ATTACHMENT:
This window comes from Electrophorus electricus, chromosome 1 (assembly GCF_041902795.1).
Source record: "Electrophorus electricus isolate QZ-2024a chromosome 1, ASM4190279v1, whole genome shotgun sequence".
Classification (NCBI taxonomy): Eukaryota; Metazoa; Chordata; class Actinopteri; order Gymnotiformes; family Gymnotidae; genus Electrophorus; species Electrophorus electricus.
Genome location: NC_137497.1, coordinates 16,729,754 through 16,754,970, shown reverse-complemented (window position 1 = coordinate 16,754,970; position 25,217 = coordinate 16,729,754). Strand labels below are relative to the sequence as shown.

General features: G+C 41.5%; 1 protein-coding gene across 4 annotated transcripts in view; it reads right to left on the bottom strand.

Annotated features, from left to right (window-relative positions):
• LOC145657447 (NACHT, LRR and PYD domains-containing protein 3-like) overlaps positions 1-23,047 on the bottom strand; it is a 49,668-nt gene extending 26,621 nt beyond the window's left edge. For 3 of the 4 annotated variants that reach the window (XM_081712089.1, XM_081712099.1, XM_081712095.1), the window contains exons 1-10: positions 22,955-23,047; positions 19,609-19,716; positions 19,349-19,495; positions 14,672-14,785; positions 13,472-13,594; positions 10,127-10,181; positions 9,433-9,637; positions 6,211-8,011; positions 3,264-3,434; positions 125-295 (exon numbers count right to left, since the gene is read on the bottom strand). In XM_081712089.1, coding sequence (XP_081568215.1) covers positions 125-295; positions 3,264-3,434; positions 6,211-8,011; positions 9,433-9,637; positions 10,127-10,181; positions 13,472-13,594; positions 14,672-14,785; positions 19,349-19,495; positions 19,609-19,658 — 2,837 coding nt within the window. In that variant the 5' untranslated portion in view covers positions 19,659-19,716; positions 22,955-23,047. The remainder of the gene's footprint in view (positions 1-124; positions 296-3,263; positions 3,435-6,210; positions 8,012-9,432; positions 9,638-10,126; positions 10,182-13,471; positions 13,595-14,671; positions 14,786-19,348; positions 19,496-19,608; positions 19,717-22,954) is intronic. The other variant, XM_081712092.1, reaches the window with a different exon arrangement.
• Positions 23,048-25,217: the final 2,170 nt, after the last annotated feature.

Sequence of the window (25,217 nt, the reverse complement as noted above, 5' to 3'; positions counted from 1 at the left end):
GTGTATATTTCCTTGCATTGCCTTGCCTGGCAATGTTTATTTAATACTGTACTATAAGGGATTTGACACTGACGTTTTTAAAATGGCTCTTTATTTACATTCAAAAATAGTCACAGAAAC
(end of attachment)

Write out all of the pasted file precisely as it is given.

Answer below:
This window comes from Electrophorus electricus, chromosome 1 (assembly GCF_041902795.1).
Source record: "Electrophorus electricus isolate QZ-2024a chromosome 1, ASM4190279v1, whole genome shotgun sequence".
Classification (NCBI taxonomy): Eukaryota; Metazoa; Chordata; class Actinopteri; order Gymnotiformes; family Gymnotidae; genus Electrophorus; species Electrophorus electricus.
Genome location: NC_137497.1, coordinates 16,729,754 through 16,754,970, shown reverse-complemented (window position 1 = coordinate 16,754,970; position 25,217 = coordinate 16,729,754). Strand labels below are relative to the sequence as shown.

General features: G+C 41.5%; 1 protein-coding gene across 4 annotated transcripts in view; it reads right to left on the bottom strand.

Annotated features, from left to right (window-relative positions):
• LOC145657447 (NACHT, LRR and PYD domains-containing protein 3-like) overlaps positions 1-23,047 on the bottom strand; it is a 49,668-nt gene extending 26,621 nt beyond the window's left edge. For 3 of the 4 annotated variants that reach the window (XM_081712089.1, XM_081712099.1, XM_081712095.1), the window contains exons 1-10: positions 22,955-23,047; positions 19,609-19,716; positions 19,349-19,495; positions 14,672-14,785; positions 13,472-13,594; positions 10,127-10,181; positions 9,433-9,637; positions 6,211-8,011; positions 3,264-3,434; positions 125-295 (exon numbers count right to left, since the gene is read on the bottom strand). In XM_081712089.1, coding sequence (XP_081568215.1) covers positions 125-295; positions 3,264-3,434; positions 6,211-8,011; positions 9,433-9,637; positions 10,127-10,181; positions 13,472-13,594; positions 14,672-14,785; positions 19,349-19,495; positions 19,609-19,658 — 2,837 coding nt within the window. In that variant the 5' untranslated portion in view covers positions 19,659-19,716; positions 22,955-23,047. The remainder of the gene's footprint in view (positions 1-124; positions 296-3,263; positions 3,435-6,210; positions 8,012-9,432; positions 9,638-10,126; positions 10,182-13,471; positions 13,595-14,671; positions 14,786-19,348; positions 19,496-19,608; positions 19,717-22,954) is intronic. The other variant, XM_081712092.1, reaches the window with a different exon arrangement.
• Positions 23,048-25,217: the final 2,170 nt, after the last annotated feature.

Sequence of the window (25,217 nt, the reverse complement as noted above, 5' to 3'; positions counted from 1 at the left end):
GTGTATATTTCCTTGCATTGCCTTGCCTGGCAATGTTTATTTAATACTGTACTATAAGGGATTTGACACTGACGTTTTTAAAATGGCTCTTTATTTACATTCAAAAATAGTCACAGAAAC